Physical Development: Making an Obstacle Course for Home Play

Obstacle courses are a great way to encourage physical development for little ones in a fun and engaging way. If you have the space and can afford it, Foamnasiumclimbing ladders, and climbing towers are the most ideal. For the ultimate enthusiast, a bouldering cave can also be a consideration:

If you’re looking for something simple, easy to install, and removable but won’t cost an arm or a leg, here are some ideas for your home obstacle course to help your child develop their gross motor skills…

Foam floor mats

The ones with alphabets and numbers are great for young children because you can use them to play other games.

Pull up bar

Home Gym - pull up bar

It’s not exactly a brachiation ladder but it’s a start (also much more affordable and space-saving). The kids can practice hanging which is an important first step to brachiation. Most of the time kids can’t play on the monkey bars at the playground because they aren’t strong enough to hold their own weight. Once they’re strong enough to hold their own weight for a period of time, you can teach them the art of brachiating (lots of playgrounds have brachiation ladders):

And if you’re wondering – yes, little girls are quite capable of learning how to brachiate, too. I could brachiate across the full length of a brachiation ladder when I was in kindergarten and I didn’t go through Doman’s Physical Excellence program to do it.

Crawling tunnel

You can get the stand-alone or you can get one that comes as part of a larger package, like the ones from Hide N Side, the Galaxy Dome Tent, or the Playz Store Tent and Tunnels.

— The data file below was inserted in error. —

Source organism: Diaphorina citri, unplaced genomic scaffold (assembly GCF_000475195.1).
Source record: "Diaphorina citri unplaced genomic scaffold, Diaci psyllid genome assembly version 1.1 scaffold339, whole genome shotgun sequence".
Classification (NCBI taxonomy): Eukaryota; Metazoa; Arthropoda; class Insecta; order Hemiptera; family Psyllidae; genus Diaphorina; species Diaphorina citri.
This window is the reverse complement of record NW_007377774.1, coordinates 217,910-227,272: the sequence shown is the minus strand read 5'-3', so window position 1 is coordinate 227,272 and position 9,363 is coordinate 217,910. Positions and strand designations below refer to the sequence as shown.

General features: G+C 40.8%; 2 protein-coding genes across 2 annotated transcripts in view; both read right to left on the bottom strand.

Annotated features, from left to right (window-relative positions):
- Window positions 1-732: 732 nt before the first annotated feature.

Home Gym - tunnel
Home Gym - tent and tunnel
Home Gym - jungle gym

Step stools

A few of those Forsiktig stools from IKEA arranged as “stepping stones” can work pretty well for balance training. Alternatively, if you can find something similar to the Gonge Hilltops (although these are much, much, more expensive for something that works pretty much the same way – additionally, your child can use the Forsiktig stools to help reach sink taps, light switches, etc., so they have added value).

Home Gym - stepping stones
Home Gym - step stools

Balls

Balls of all shapes and sizes will never go astray. You can play lots of hand-eye coordination games – throw the ball into the bucket, hoop, basket, etc. Fabric/magnetic dart board sets, velcro ball target game, indoor bowling and ring toss sets are also great for developing hand-eye coordination (although be prepared for the kids to cheat – a lot!).

Home Gym - balls

Climbing Ladder

Rope ladders are great for all-round physical development – make sure you spot your child – or if you have a handy-man step ladder at home, that works pretty well, too.

Photo 13-11-12 22 13 14

While all these are nothing compared to a “real” gym, it can serve as a means to encourage gross motor development and to inculcate an active lifestyle when you can’t bring your child out to the park or to a jungle gym because the weather is bad, there isn’t time, or you don’t really feel like braving the crowd.

Published by Shen-Li

SHEN-LI LEE is the author of “Brainchild: Secrets to Unlocking Your Child’s Potential”. She is also the founder of Figur8.net (a website on parenting, education, child development) and RightBrainChild.com (a website on Right Brain Education, cognitive development, and maximising potentials). In her spare time, she blogs on Forty, Fit & Fed, and Back to Basics.

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